October 19, 2017
If you sustain a job injury or a work-related illness, the Pennsylvania Workers' Compensation Act provides for your medical expenses and, in the event that you are unable to work, wage-loss compensation benefits until you're able to go back to work.
Here are some frequently asked questions to help guide you through the workers’ comp process.
Q: The insurance company denied my claim. How do I get Pennsylvania Workers’ Compensation Benefits?
A: Your employer and its insurance company have 21 days from the time you notify them of a work injury to accept or deny your claim. If denied, you will need to file a petition to have your claim litigated before a Workers’ Compensation Judge.
Q: How much wage replacement will I receive from workers’ compensation?
A: The general rule is that an injured worker receives 2/3 of his or her pre-tax weekly pay in workers’ compensation benefits. There are multiple exceptions. There are maximum and minimum amounts by law. The rate is based on the injured worker’s “Average Weekly Wage,” which is a number often in dispute.
Q: Do I get paid for my “pain and suffering,” and the interruption my work injury has on my life?
A: Unlike a personal injury action, the Pennsylvania Workers’ Compensation Act pays wage loss and medical benefits related to the work injury, but no pain and suffering, and no loss of consortium.
Q: The insurance company wants me to go to a specific doctor. Do I have to go?
A: There are two categories of physicians an employer may ask you to see through the workers’ compensation system.
The first are “Panel Physicians.” If your employer posts a list of physicians designated to treat employees for work injuries, Pennsylvania law requires you to treat with a physician from the panel for the first 90 days of treatment for a work injury. There are exceptions to this rule.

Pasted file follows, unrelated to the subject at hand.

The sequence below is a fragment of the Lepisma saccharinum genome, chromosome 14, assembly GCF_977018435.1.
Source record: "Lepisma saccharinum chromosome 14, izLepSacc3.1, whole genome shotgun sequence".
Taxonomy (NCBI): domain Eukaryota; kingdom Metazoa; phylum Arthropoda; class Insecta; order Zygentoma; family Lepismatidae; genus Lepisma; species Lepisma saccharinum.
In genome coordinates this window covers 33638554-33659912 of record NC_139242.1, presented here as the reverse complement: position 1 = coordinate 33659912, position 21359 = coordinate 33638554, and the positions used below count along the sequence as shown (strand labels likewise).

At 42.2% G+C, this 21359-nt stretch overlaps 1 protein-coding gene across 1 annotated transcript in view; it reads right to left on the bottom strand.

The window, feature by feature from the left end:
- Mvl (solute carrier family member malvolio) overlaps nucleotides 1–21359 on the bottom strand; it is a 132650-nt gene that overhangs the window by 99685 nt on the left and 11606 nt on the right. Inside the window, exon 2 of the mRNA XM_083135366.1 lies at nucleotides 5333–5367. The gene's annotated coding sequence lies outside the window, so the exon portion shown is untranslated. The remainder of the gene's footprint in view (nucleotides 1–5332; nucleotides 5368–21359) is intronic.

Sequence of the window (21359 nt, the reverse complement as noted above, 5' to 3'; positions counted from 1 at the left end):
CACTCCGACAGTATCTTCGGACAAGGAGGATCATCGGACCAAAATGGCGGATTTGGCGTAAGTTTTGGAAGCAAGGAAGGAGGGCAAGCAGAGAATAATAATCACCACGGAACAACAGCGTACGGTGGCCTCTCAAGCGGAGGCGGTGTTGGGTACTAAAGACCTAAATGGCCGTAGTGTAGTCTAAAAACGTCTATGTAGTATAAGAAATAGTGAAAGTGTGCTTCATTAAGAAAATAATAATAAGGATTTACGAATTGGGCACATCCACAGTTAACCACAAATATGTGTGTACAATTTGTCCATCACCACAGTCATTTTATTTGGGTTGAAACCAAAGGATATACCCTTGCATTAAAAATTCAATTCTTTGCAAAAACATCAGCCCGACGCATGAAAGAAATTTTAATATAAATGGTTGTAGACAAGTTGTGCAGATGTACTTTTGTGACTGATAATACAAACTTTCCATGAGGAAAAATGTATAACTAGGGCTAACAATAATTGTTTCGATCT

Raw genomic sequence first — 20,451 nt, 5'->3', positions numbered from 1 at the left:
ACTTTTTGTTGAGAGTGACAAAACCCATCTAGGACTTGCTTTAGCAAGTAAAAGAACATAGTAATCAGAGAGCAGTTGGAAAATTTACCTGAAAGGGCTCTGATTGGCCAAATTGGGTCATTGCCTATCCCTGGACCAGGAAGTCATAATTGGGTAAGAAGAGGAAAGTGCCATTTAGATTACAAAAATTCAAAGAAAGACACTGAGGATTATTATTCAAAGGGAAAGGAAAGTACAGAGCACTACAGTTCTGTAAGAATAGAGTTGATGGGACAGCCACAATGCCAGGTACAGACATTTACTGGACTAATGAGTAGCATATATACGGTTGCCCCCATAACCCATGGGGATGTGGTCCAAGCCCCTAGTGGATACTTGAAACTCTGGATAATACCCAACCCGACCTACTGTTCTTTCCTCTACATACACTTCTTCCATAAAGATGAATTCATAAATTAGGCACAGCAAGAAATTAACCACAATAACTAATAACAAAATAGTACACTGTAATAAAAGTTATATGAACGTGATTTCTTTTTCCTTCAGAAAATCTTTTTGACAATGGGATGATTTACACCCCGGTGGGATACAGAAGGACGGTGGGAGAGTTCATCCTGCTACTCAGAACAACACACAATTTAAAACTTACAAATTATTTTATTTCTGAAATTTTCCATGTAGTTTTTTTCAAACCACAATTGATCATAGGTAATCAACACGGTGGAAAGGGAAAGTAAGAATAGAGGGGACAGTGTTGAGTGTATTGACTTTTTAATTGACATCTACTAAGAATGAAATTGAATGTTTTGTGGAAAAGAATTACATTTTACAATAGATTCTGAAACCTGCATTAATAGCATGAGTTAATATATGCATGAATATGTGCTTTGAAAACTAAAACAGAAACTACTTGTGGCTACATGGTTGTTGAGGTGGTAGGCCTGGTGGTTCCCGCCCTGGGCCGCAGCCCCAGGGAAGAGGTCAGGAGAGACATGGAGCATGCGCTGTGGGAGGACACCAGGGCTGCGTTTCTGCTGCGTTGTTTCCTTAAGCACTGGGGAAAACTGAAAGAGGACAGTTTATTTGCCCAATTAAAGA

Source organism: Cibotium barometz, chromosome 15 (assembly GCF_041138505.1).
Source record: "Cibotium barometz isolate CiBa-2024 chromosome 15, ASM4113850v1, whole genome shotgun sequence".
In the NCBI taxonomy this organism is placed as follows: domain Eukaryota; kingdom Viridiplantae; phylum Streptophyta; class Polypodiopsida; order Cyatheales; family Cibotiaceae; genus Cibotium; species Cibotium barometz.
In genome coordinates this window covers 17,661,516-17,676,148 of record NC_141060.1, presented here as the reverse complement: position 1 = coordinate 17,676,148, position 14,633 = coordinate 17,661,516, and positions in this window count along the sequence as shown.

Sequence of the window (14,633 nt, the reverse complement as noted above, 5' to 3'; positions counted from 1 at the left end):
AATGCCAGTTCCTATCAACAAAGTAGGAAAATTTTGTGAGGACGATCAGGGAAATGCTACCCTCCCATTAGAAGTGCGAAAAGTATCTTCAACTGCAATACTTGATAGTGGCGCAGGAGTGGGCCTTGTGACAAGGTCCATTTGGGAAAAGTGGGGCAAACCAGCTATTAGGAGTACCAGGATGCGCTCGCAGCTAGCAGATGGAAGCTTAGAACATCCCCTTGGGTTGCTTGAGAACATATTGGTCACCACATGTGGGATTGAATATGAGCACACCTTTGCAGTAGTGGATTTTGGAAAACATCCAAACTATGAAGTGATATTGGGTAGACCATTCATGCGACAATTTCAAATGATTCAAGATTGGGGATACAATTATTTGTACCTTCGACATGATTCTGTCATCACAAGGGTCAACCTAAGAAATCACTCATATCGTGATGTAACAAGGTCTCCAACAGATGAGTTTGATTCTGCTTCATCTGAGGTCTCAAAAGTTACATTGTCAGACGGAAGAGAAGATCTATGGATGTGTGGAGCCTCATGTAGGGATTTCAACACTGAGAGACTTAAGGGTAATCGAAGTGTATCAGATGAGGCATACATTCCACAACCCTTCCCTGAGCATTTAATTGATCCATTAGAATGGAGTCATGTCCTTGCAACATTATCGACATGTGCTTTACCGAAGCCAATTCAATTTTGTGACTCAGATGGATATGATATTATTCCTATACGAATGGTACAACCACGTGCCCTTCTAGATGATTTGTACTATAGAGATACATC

The second category is IME or DME physicians. Pennsylvania law allows the insurance carrier or your employer to have you evaluated by a physician of its choosing at reasonable intervals. These evaluations, known as independent medical evaluations (IMEs) or defense medical evaluations (DMEs), are not for the purpose of treatment. Instead they are designed for the insurance carrier to get an opinion “independent” of your treating doctor regarding the status of your work injury.
There are consequences for not attending an IME.
Q: Can I settle my claim for a lump sum?
A: Yes. A Pennsylvania Workers’ Compensation claim may be settled, by agreement of the parties. All aspects of a claim are negotiable in a settlement. After negotiating and reaching an agreement, the parties must file a petition to present the settlement to a Workers’ Compensation Judge, in a hearing, before it can be approved and finalized. There are multiple facets of non-workers’ compensation benefits to be considered as part of any negotiation and settlement.
If you are considering filing a workers’ compensation claim, or if a claim has been filed against you, please contact Thomas E. Panzer at 215-345-8888 or firstname.lastname@example.org. Our attorneys in Bucks County and Montgomery County are here to assist you.
The information above is general: we recommend that you consult an attorney regarding your specific circumstances. The content of this information is not meant to be considered as legal advice or a substitute for legal representation.